In 2014 Yorkshire hosted the start of the Tour de France, the world’s greatest bicycle race. The route passed through Bainbridge after crossing over the “mountain” between Swaledale and Wensleydale via Buttertubs Pass. If you fancy your chances in tackling Buttertubs and becoming the “King of the Mountains” or simply fancy a ride on the quiet roads down the northern side of the valley, bikes can be hires from: https://www.stage1cycles.co.uk/ which is found adjacent to the Dales Countryside Museum in Hawes. There is also bike hire in Reeth, see:https://www.dalesbikecentre.co.uk/pages/contact
14.Visit the Forbidden Corner
There is only one attraction like this: the Forbidden Corner is a unique labyrinth of tunnels, chambers, follies and surprises created within a four acre garden in the heart of Tupgill Park (follow the signs from Leyburn). A tourist visitor attraction unlike anywhere that you have been before, ideal for the adventurers and those young at heart! http://www.theforbiddencorner.co.uk/ Advance booking is ESSENTIAL.
15.Visit a Brewery
Like much of the UK, Wensleydale has its share of micro-breweries and a great selection of local brews can be tasted at many of the local pubs. Look out for Yorkshire Dales Brewery beer, brewed in Askrigg, our nearest brewery. If you want to see a brewery in action we recommend a trip out to The Black Sheep Brewery in Masham which has an excellent cafeteria and extensive gift shop. https://www.blacksheepbrewery.com/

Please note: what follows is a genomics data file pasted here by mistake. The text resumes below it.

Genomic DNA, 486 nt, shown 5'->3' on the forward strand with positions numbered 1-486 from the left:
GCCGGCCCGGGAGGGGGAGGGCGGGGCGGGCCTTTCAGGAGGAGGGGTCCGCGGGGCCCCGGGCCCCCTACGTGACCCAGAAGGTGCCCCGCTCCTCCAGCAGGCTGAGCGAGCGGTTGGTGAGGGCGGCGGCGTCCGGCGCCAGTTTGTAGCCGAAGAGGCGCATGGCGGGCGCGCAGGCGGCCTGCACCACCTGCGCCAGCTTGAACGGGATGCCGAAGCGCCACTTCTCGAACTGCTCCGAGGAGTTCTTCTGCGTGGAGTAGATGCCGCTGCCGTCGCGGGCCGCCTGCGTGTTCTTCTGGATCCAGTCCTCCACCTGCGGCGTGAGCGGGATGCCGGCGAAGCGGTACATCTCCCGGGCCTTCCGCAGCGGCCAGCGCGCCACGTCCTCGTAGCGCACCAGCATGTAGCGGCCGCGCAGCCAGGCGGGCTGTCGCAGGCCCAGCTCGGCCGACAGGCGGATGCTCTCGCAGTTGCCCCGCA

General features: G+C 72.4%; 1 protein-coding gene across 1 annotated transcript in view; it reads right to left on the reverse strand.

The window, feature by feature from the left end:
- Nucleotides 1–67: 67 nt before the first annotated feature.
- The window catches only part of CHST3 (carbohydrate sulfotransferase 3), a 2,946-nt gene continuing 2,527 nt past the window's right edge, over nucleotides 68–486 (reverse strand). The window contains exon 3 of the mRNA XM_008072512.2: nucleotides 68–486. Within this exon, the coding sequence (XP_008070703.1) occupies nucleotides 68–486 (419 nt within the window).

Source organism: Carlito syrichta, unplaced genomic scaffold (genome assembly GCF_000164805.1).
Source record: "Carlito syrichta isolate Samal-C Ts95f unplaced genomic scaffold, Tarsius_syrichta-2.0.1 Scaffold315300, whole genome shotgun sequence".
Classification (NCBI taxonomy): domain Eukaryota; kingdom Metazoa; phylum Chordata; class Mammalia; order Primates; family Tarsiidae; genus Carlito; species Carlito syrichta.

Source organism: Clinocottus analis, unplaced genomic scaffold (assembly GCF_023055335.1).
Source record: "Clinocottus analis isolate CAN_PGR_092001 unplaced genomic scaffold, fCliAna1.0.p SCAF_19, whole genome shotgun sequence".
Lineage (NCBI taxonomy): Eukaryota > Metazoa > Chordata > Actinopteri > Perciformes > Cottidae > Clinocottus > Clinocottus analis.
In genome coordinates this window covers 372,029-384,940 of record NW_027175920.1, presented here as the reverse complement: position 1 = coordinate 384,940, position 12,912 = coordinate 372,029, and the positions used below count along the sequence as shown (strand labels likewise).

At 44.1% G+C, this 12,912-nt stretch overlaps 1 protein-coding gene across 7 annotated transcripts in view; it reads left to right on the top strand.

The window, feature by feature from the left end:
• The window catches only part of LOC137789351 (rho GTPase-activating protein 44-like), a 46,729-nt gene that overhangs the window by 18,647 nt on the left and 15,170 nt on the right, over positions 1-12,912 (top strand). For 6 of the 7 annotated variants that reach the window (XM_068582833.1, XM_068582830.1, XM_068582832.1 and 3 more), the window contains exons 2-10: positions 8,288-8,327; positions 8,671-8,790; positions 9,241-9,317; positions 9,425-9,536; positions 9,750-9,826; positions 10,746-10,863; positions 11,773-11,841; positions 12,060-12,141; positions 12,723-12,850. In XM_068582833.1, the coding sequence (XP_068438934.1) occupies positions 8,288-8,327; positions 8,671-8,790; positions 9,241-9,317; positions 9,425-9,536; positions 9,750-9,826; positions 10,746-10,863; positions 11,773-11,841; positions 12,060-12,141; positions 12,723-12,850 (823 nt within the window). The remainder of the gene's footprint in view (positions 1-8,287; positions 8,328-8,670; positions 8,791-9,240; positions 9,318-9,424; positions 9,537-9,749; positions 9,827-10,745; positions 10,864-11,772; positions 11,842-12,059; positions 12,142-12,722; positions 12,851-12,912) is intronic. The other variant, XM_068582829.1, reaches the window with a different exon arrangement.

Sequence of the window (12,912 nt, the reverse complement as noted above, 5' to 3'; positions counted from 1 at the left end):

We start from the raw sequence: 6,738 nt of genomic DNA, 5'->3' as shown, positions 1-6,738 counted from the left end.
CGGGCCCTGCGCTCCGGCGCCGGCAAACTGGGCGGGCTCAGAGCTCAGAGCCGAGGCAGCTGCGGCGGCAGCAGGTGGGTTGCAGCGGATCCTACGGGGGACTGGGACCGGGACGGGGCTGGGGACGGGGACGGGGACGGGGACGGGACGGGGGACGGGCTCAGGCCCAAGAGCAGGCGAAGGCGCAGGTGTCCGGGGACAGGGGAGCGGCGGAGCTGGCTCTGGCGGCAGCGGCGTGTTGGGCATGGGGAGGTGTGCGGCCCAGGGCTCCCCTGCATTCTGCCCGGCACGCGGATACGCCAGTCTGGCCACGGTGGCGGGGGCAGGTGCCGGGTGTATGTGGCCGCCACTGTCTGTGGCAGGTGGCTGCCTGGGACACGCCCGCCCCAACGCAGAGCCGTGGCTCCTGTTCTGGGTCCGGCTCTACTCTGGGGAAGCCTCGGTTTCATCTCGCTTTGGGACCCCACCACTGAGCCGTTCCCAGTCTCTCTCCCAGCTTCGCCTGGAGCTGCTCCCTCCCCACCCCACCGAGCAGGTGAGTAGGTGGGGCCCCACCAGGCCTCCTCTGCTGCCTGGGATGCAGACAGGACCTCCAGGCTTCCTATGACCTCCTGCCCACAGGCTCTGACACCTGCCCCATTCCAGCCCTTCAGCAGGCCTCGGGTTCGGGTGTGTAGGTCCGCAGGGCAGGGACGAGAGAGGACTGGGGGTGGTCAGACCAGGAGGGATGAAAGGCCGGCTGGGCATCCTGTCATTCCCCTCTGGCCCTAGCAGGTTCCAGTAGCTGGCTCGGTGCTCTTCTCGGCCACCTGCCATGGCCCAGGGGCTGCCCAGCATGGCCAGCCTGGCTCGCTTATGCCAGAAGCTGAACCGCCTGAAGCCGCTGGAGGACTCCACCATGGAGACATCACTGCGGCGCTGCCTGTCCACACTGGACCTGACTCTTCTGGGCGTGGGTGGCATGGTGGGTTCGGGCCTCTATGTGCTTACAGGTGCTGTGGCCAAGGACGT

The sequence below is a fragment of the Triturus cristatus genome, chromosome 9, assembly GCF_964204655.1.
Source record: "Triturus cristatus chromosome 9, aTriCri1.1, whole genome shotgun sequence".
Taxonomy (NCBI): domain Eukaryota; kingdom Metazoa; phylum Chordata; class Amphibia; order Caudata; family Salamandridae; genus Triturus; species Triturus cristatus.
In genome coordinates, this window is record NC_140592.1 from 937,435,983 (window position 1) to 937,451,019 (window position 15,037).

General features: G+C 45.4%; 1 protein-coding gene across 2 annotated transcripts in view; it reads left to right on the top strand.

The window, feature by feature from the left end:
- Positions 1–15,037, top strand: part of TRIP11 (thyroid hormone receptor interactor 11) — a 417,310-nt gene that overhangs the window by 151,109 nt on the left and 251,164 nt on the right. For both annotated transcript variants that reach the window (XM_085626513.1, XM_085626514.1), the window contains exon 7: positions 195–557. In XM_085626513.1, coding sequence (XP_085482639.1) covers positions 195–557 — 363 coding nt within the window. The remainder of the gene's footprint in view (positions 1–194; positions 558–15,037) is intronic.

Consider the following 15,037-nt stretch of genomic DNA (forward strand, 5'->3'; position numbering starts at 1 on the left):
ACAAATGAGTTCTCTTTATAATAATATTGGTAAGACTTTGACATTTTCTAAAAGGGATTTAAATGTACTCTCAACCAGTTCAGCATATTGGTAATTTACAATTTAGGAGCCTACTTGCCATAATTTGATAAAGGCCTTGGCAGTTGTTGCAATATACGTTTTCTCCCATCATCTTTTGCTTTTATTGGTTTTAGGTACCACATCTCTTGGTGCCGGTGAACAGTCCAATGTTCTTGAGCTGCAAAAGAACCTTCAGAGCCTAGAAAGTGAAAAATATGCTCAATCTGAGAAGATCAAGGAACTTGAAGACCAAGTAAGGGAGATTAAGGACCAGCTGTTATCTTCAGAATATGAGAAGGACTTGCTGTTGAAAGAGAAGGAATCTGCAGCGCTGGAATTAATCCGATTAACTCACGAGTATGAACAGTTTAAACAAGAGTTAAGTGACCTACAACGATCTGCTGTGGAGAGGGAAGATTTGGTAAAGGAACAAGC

16.Visit a Market
There’s nothing like a country market. The best (very) local market is Leyburn on Fridays but Hawes market on Tuesdays is also well worth a visit. Both markets are held on the main road through the town. You could also visit the livestock markets (held on the same days) and watch the sale of local farm animals, but be careful not to twitch and buy yourself a sheep.
17.get an ICE-CREAM
Wensleydale has two own ice-cream parlours serving speciality ice-creams made on the farm. Just down the valley (follow the A684 towards Aysgarth) the parlour is on your right in a barn just off the road. https://www.wensleydale-icecream.co.uk/thebarn.html . Further down the valley just beyond Riveaux Abbey on the road to Masham is the home of Brymor Ice-Cream (complete with children's play area): https://brymordairy.co.uk/
18.Visit Yorkshire’s Highest Pub
Tann Hill Inn is the highest pub in Britain. Standing all alone above Swaledale this unique and historic place dates back to the 17th century. It is so exposed that it was famously used by Everest Windows to show the effectiveness of their double glazing in early adverts. This is a wilderness location at 1732 feet above sea level. You might want to warm up with a warm drink or pub grub. http://www.tanhillinn.com/